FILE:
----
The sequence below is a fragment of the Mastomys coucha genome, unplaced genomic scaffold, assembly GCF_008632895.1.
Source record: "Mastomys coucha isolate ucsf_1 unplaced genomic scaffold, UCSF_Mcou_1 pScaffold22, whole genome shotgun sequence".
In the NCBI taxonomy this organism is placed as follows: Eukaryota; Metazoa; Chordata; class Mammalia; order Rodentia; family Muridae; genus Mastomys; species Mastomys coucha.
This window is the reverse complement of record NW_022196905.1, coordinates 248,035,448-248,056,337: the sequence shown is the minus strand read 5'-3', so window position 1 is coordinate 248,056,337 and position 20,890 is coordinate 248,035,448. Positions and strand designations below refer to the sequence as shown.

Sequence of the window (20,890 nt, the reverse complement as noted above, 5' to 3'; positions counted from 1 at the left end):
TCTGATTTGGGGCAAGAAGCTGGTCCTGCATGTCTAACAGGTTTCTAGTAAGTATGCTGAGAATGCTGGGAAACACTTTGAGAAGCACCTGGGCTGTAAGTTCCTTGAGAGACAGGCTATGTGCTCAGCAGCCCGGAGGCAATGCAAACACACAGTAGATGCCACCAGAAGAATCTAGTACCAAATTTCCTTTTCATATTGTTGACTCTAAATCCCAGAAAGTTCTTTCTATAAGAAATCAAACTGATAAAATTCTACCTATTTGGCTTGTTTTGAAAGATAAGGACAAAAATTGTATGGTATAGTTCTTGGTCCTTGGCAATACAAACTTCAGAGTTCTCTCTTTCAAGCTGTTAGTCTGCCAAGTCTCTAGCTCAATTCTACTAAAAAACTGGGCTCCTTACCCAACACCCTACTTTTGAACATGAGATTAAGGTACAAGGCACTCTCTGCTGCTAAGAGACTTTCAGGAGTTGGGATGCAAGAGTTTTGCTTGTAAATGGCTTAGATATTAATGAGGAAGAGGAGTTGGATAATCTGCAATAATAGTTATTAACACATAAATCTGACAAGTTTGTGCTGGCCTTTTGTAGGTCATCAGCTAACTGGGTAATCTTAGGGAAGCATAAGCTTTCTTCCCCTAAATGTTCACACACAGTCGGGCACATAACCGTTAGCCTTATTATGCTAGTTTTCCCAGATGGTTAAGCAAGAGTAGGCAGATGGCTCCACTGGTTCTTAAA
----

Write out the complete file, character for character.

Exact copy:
The sequence below is a fragment of the Mastomys coucha genome, unplaced genomic scaffold, assembly GCF_008632895.1.
Source record: "Mastomys coucha isolate ucsf_1 unplaced genomic scaffold, UCSF_Mcou_1 pScaffold22, whole genome shotgun sequence".
In the NCBI taxonomy this organism is placed as follows: Eukaryota; Metazoa; Chordata; class Mammalia; order Rodentia; family Muridae; genus Mastomys; species Mastomys coucha.
This window is the reverse complement of record NW_022196905.1, coordinates 248,035,448-248,056,337: the sequence shown is the minus strand read 5'-3', so window position 1 is coordinate 248,056,337 and position 20,890 is coordinate 248,035,448. Positions and strand designations below refer to the sequence as shown.

Sequence of the window (20,890 nt, the reverse complement as noted above, 5' to 3'; positions counted from 1 at the left end):
TCTGATTTGGGGCAAGAAGCTGGTCCTGCATGTCTAACAGGTTTCTAGTAAGTATGCTGAGAATGCTGGGAAACACTTTGAGAAGCACCTGGGCTGTAAGTTCCTTGAGAGACAGGCTATGTGCTCAGCAGCCCGGAGGCAATGCAAACACACAGTAGATGCCACCAGAAGAATCTAGTACCAAATTTCCTTTTCATATTGTTGACTCTAAATCCCAGAAAGTTCTTTCTATAAGAAATCAAACTGATAAAATTCTACCTATTTGGCTTGTTTTGAAAGATAAGGACAAAAATTGTATGGTATAGTTCTTGGTCCTTGGCAATACAAACTTCAGAGTTCTCTCTTTCAAGCTGTTAGTCTGCCAAGTCTCTAGCTCAATTCTACTAAAAAACTGGGCTCCTTACCCAACACCCTACTTTTGAACATGAGATTAAGGTACAAGGCACTCTCTGCTGCTAAGAGACTTTCAGGAGTTGGGATGCAAGAGTTTTGCTTGTAAATGGCTTAGATATTAATGAGGAAGAGGAGTTGGATAATCTGCAATAATAGTTATTAACACATAAATCTGACAAGTTTGTGCTGGCCTTTTGTAGGTCATCAGCTAACTGGGTAATCTTAGGGAAGCATAAGCTTTCTTCCCCTAAATGTTCACACACAGTCGGGCACATAACCGTTAGCCTTATTATGCTAGTTTTCCCAGATGGTTAAGCAAGAGTAGGCAGATGGCTCCACTGGTTCTTAAA